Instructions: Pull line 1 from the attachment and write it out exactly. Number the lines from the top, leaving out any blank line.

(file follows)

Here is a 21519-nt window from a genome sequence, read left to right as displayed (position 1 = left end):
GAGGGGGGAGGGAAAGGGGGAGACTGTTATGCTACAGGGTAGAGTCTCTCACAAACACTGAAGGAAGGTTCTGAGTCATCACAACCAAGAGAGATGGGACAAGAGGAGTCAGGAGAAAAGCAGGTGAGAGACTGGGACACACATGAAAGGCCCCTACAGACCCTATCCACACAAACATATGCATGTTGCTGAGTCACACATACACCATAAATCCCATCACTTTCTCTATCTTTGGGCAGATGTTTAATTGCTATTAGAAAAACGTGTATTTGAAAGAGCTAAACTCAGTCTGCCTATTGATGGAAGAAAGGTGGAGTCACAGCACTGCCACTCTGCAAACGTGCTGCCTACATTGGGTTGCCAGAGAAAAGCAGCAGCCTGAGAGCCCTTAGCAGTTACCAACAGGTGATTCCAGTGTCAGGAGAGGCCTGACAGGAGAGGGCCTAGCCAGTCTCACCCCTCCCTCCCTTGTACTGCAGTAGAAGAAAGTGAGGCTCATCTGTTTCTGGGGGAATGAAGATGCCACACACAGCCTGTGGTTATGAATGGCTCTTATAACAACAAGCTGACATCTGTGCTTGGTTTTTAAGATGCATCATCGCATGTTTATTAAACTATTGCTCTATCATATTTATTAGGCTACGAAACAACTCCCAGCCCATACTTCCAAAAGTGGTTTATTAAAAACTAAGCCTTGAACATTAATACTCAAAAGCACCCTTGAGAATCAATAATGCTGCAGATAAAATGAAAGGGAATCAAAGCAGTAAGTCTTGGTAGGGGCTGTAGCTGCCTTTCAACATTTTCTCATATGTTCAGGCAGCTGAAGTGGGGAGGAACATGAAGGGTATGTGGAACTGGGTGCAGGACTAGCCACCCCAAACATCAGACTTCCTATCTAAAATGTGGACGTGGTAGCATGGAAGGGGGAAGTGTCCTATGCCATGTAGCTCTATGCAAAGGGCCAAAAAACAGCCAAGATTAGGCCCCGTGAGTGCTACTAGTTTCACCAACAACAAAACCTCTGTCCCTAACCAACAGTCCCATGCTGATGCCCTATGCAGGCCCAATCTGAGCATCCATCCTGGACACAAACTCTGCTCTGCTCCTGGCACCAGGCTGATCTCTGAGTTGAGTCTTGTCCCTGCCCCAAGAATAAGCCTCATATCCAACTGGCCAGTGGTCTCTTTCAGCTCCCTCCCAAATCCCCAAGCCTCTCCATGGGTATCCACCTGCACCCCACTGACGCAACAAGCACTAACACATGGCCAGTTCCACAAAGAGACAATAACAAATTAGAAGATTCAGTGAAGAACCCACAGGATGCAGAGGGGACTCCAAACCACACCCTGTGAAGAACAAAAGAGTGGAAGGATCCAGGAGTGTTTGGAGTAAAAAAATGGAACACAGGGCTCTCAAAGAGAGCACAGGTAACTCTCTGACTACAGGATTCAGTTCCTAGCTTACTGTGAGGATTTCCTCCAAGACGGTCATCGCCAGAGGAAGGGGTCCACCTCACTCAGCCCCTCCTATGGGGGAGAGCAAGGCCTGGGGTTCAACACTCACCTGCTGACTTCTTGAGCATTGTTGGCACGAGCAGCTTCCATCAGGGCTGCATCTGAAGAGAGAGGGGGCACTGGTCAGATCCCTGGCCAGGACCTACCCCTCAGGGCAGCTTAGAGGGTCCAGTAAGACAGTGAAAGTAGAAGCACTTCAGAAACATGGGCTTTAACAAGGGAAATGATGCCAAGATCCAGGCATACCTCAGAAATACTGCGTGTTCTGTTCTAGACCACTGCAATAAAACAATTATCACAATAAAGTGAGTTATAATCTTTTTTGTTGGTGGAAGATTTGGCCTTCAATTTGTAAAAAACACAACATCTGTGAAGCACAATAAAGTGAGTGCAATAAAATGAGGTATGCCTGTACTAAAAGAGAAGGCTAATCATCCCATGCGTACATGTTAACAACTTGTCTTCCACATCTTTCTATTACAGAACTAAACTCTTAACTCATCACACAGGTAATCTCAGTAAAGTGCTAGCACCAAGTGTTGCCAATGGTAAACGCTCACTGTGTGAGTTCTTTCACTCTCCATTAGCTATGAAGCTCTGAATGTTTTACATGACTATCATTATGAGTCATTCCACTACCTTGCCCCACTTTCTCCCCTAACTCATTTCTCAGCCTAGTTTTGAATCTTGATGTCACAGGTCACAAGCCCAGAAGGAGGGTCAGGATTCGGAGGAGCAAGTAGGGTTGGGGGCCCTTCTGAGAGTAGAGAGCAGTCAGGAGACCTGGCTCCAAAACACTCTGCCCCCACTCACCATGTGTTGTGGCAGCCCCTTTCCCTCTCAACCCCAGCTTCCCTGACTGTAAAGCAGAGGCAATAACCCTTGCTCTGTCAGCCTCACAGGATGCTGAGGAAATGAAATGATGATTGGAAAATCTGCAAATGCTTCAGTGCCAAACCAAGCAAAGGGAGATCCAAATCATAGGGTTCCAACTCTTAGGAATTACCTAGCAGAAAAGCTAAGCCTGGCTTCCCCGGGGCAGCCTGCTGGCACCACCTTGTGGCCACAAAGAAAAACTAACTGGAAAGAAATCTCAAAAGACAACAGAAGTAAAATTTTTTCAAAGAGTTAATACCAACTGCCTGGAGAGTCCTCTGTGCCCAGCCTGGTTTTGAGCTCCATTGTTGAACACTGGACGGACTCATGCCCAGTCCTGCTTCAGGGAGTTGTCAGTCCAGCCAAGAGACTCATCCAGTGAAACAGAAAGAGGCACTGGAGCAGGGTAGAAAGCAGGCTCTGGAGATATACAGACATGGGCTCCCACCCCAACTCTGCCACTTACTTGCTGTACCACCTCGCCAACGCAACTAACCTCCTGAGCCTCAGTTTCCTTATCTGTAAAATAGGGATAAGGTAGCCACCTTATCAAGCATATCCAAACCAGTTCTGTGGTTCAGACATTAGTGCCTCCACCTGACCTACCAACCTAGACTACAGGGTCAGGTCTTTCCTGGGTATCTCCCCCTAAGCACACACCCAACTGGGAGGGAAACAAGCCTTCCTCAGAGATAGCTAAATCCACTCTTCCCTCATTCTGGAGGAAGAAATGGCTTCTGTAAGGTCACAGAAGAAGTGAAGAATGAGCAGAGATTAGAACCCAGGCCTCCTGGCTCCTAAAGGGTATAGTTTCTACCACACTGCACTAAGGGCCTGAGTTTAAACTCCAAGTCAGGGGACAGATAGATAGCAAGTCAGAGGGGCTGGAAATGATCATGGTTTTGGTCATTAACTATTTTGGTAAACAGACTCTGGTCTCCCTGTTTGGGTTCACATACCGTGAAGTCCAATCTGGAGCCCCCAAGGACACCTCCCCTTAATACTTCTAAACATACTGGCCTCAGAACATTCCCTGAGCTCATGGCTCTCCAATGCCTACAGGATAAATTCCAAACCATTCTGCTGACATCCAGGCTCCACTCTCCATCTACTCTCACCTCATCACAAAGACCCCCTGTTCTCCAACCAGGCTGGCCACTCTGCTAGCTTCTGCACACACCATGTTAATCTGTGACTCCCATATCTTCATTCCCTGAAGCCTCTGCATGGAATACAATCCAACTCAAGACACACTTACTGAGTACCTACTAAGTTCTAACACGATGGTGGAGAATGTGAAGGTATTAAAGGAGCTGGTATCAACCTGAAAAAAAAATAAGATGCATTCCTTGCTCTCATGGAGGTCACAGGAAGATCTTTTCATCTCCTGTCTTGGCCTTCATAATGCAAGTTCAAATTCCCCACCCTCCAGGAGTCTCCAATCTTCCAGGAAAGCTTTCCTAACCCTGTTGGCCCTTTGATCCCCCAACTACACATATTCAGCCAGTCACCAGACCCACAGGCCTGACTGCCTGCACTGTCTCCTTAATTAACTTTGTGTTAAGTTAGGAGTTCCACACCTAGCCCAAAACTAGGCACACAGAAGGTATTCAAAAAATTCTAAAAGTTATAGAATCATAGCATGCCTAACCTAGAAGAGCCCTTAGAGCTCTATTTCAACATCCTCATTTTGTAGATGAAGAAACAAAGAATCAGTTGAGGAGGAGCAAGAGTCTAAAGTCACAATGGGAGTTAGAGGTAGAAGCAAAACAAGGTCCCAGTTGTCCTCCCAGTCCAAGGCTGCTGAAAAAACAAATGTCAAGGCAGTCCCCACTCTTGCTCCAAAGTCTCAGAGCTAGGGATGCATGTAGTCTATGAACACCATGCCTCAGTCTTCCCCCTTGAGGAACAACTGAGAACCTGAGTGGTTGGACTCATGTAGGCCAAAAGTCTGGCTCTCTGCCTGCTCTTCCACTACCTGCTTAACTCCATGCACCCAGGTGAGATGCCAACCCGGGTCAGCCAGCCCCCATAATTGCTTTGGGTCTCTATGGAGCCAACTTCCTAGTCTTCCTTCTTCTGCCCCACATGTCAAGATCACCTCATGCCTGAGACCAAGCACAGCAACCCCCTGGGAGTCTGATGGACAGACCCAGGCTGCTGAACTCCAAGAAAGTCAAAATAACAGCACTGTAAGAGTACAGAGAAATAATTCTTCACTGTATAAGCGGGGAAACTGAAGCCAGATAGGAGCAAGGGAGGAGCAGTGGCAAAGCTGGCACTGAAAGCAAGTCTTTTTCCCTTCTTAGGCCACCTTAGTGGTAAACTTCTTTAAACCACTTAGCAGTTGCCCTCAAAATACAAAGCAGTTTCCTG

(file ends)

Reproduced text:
Here is a 21519-nt window from a genome sequence, read left to right as displayed (position 1 = left end):